No criminal charges for mistreatment of autistic boy
BENNINGTON -- The police investigation into the treatment of a Bennington Elementary student at school will not result in criminal charges.
The boy's aunt, Jean Pinsonneault, said Monday that she and her sister Joan Reilly had met with Bennington County State's Attorney Erica Marthage, who explained charges would not be pursued following the end of the investigation by Vermont State Police.
Marthage confirmed Monday that charges would not be filed after what she described as a lengthy, detailed investigation. "I can't charge based on emotion," she said.
Joint inquiries by state police and the Southwest Vermont Supervisory Union were launched in March following the public release of audio from a recorder concealed in the backpack of Reilly's then-8-year-old son, Nathan.
Pinsonneault and Reilly told the Banner then that the recorder was used as a last resort to understand why Nathan was acting out at school.
The nine-hour recording revealed mistreatment of Nathan at the hands of two special education paraprofessionals, who left the boy secluded for long periods of time, said he could go "days" without food or water, and told him to clean urine off the floor.
The recording resulted in multiple SVSU staff members being placed on administrative leave, one termination, and the unplanned retirement of the supervisory union's special education director.
The criminal investigation was led by troopers with the Bennington County Special Victims Unit and focused on the two paraprofessionals heard on the recording, according to Marthage.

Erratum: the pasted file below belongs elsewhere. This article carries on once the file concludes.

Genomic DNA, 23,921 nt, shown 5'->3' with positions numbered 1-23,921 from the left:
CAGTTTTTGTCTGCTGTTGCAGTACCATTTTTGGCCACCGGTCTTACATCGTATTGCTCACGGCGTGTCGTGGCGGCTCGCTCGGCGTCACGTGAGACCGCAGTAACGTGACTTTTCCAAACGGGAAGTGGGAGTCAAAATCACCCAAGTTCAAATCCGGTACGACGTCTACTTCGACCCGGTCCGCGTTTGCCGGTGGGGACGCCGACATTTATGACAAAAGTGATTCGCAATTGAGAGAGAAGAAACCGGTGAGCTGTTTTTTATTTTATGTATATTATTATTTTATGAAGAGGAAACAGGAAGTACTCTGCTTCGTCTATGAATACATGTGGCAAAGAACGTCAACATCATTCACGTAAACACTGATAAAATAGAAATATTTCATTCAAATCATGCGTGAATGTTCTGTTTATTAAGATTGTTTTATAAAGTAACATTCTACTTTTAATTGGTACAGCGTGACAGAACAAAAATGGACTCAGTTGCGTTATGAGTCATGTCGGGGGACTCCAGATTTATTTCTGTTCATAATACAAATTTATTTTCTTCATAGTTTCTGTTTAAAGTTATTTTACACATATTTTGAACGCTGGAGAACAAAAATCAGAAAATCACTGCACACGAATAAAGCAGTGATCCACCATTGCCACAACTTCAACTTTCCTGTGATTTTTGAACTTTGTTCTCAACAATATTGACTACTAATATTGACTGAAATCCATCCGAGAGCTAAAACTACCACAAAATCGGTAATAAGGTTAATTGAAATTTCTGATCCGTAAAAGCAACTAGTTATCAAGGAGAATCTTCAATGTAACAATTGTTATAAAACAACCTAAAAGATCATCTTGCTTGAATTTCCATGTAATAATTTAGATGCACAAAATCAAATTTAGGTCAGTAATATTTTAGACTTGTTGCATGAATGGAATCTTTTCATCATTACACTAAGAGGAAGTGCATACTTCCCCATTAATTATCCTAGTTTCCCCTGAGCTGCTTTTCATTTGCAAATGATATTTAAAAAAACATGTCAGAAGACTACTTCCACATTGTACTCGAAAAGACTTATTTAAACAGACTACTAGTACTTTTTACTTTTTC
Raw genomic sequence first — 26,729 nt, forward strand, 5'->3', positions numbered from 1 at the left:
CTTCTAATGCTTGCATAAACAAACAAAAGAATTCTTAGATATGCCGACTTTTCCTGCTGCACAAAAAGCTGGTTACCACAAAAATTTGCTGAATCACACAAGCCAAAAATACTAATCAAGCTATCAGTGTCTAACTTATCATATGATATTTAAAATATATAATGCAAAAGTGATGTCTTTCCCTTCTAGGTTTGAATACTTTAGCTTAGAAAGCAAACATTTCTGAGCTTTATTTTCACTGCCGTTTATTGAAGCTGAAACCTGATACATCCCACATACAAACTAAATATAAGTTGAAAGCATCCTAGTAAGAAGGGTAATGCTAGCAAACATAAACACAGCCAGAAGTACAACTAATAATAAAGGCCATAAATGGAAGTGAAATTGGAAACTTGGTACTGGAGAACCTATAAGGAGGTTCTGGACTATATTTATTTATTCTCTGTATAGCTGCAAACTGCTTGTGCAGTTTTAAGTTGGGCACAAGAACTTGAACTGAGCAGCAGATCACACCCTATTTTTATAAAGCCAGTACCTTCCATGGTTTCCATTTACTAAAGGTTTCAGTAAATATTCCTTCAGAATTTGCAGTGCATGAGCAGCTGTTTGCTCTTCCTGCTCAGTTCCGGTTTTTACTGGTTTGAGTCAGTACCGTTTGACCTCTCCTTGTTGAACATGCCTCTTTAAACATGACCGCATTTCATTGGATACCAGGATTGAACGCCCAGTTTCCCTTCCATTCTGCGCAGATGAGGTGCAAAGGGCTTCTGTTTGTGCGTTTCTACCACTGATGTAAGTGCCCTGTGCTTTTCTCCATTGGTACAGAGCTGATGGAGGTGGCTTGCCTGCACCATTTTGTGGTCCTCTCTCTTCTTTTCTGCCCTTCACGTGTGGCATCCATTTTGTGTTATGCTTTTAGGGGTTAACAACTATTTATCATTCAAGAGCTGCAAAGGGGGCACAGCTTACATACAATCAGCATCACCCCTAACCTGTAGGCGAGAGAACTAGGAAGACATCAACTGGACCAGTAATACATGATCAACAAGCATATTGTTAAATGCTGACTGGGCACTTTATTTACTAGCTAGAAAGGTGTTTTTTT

After receiving word the criminal investigation was complete, Pinsonneault said she called the state's attorney's office to inquire about charges. In a meeting Monday morning, Pinsonneault said she was told that referring to Nathan as a "dumbass boy with autism" was "not a criminal act."
Marthage said the matter could have risen to the criminal level had there been the intent that Nathan heard remarks from the two adults, who were recorded often speaking behind a closed door. "There's nothing in the recording that supports that (intention)," Marthage said, although at one point Nathan is heard telling the adults "I can hear you."
The state's attorney said the decision was made after the recording was independently and completely reviewed by Bennington Police, state police, and her chief deputy attorney.
"Frankly, what it came down to was, it may have presented a situation that was wildly insensitive, but again, I can't file charges based on emotions," Marthage said.
She said a civil court would have "substantially different requirements" should the family pursue a civil suit.
Pinsonneault expressed disappointment by telephone Monday with the outcome. "I wanted them held responsible for what they did to Nathan," she said. "I guess we're not going to get any justice (through the criminal investigation)."
Nathan was previously reported to be back in school at a different elementary building in Bennington, where he is doing better.
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